Like many people the first time I came across mention of his name was when I saw Good Will Hunting, in the scene where Matt Damon’s character tells his counsellor played by Robin Williams that he should read Zinn’s A People’s History of The United States. I didn’t get round to reading it until about six years later. It’s a monumental, intensely moving and bracing work of committed political writing, concerned with bringing to light voices and struggles buried by official narratives of US history. If you haven’t read it I recommend you get a copy.
His A People’s History, which sold by the million, wasn’t a work designed for inclusion in an academic canon, but for ordinary people to get a sense of how what is presented as plain historical fact, a reality to be accepted, is but an image crafted and mobilised by ruling class institutions.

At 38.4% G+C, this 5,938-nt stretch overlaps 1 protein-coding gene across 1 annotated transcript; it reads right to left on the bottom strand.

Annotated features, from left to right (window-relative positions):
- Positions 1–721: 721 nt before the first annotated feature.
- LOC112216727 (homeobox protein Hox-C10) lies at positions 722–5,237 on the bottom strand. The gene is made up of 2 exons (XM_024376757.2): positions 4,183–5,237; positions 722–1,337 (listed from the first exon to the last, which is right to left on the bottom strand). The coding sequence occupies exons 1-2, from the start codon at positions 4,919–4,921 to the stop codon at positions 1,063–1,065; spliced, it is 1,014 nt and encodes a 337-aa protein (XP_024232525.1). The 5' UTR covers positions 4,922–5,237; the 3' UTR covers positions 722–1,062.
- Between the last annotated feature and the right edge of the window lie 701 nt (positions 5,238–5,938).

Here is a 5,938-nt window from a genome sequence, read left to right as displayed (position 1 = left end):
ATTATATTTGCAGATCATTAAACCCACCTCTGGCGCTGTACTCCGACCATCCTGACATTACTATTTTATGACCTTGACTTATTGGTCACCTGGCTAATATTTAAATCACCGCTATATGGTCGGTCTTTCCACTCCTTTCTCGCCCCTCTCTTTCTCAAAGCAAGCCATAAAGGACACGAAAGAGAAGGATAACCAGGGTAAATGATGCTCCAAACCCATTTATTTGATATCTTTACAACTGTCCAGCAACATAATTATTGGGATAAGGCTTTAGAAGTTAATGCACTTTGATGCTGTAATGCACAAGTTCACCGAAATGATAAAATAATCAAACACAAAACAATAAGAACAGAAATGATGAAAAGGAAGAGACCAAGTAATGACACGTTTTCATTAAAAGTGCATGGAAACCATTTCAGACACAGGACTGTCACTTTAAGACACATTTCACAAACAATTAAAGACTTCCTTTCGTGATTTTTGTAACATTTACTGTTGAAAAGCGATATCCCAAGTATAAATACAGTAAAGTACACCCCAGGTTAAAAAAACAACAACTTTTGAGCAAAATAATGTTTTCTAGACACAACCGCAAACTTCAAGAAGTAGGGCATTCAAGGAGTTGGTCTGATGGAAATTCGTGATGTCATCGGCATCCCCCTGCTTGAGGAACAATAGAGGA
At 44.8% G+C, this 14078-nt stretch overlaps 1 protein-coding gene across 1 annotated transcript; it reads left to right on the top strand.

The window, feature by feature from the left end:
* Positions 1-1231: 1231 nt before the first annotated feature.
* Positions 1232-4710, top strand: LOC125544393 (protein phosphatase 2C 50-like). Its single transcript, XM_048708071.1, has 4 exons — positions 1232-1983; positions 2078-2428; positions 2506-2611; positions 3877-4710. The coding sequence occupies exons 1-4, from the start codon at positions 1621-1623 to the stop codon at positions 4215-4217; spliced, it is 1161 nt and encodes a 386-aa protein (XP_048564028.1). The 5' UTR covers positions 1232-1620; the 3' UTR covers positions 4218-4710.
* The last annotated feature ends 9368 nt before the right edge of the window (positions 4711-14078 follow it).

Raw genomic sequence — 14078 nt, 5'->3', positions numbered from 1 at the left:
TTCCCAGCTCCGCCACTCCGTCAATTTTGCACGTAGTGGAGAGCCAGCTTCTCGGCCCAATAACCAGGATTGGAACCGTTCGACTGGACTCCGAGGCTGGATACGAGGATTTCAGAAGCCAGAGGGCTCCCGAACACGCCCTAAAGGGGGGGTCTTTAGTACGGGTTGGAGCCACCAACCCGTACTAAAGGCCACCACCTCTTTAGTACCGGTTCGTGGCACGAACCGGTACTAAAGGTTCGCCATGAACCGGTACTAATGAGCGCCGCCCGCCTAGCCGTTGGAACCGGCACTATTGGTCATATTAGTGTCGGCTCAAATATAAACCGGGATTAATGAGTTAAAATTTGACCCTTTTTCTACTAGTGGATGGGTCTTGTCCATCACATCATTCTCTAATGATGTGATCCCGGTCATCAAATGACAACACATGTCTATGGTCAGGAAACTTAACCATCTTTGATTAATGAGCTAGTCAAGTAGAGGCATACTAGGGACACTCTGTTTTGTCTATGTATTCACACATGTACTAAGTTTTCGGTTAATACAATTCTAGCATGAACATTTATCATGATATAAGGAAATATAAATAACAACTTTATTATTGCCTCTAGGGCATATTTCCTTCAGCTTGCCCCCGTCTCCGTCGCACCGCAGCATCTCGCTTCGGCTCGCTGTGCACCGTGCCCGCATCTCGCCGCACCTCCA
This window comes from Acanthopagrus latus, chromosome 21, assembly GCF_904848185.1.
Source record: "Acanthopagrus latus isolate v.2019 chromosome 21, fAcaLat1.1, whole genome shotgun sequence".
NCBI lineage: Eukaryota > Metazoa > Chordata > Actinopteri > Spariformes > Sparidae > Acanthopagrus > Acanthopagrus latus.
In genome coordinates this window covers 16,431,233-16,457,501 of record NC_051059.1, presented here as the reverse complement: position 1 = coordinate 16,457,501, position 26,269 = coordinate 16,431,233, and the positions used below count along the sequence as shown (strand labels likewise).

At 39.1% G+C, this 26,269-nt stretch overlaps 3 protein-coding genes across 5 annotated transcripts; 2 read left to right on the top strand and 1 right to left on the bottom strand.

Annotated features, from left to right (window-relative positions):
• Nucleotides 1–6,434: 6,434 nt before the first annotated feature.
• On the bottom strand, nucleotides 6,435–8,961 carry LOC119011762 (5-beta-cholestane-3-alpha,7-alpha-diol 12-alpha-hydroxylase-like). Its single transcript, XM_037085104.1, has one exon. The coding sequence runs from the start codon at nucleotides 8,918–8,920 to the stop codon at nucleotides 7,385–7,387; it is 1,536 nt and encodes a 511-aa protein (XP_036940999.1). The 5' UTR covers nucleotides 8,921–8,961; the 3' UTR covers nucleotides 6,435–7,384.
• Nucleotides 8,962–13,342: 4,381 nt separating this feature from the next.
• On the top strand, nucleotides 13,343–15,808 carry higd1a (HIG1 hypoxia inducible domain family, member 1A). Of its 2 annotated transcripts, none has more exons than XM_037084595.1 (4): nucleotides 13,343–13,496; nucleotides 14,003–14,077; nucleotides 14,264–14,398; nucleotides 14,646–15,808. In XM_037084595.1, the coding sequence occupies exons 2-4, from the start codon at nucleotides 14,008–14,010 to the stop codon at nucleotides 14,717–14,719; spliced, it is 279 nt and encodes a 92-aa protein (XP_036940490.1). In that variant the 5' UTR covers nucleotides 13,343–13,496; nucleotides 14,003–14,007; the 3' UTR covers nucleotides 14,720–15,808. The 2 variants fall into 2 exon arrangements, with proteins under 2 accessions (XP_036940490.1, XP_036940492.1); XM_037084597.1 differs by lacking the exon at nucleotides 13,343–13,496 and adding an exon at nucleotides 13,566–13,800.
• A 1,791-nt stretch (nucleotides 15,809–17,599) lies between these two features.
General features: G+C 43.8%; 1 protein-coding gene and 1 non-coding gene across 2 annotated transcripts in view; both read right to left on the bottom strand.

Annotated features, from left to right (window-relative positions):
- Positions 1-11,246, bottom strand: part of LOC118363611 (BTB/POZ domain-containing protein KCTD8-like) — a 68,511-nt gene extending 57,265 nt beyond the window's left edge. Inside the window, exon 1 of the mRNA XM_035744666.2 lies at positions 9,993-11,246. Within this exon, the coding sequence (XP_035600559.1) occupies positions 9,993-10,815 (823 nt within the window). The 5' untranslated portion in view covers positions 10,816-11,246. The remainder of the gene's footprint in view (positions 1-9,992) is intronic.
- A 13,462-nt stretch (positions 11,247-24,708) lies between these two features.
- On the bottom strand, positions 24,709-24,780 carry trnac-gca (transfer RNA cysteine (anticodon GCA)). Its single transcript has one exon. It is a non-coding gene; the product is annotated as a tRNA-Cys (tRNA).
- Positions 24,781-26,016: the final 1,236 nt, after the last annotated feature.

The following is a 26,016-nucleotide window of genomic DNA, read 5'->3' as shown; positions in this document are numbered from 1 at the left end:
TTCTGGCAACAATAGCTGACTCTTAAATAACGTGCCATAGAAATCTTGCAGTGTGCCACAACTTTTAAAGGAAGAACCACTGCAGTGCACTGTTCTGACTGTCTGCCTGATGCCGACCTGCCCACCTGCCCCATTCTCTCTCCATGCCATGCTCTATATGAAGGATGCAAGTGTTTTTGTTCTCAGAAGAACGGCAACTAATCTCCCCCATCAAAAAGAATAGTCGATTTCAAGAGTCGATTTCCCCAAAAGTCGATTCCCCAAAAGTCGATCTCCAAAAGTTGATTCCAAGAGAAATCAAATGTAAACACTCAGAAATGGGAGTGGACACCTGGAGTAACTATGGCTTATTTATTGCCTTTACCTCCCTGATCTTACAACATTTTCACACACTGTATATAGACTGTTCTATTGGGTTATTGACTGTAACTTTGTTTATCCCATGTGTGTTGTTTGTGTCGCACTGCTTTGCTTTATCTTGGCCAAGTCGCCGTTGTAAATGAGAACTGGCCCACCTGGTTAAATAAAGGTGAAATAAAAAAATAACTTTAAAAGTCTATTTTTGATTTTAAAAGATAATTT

In The Politics of History, written some years previous he discusses his approach:
History can have another effect, however. Like memory, it can liberate us when the present seems an irrevocable fact of nature. Memory can remind us of possibilities that we have forgotten, and history can suggest to us alternatives that we would never otherwise consider. It can both warn and inspire. It can warn us that it is possible for a whole nation to be brainwashed, for “enlightened” and “educated” people to commit genocide, for a “democratic” country to maintain slavery, for oppressed to turn into oppressors, for “socialism” to be tyrannical” and “liberalism” to be imperialist, for whole peoples to be led to war like sheep. It can also show us that apparently powerless underlings can defeat their rulers, that men (for at least moments of time) can live like brothers, that man can make incredible sacrifices on behalf of a cause.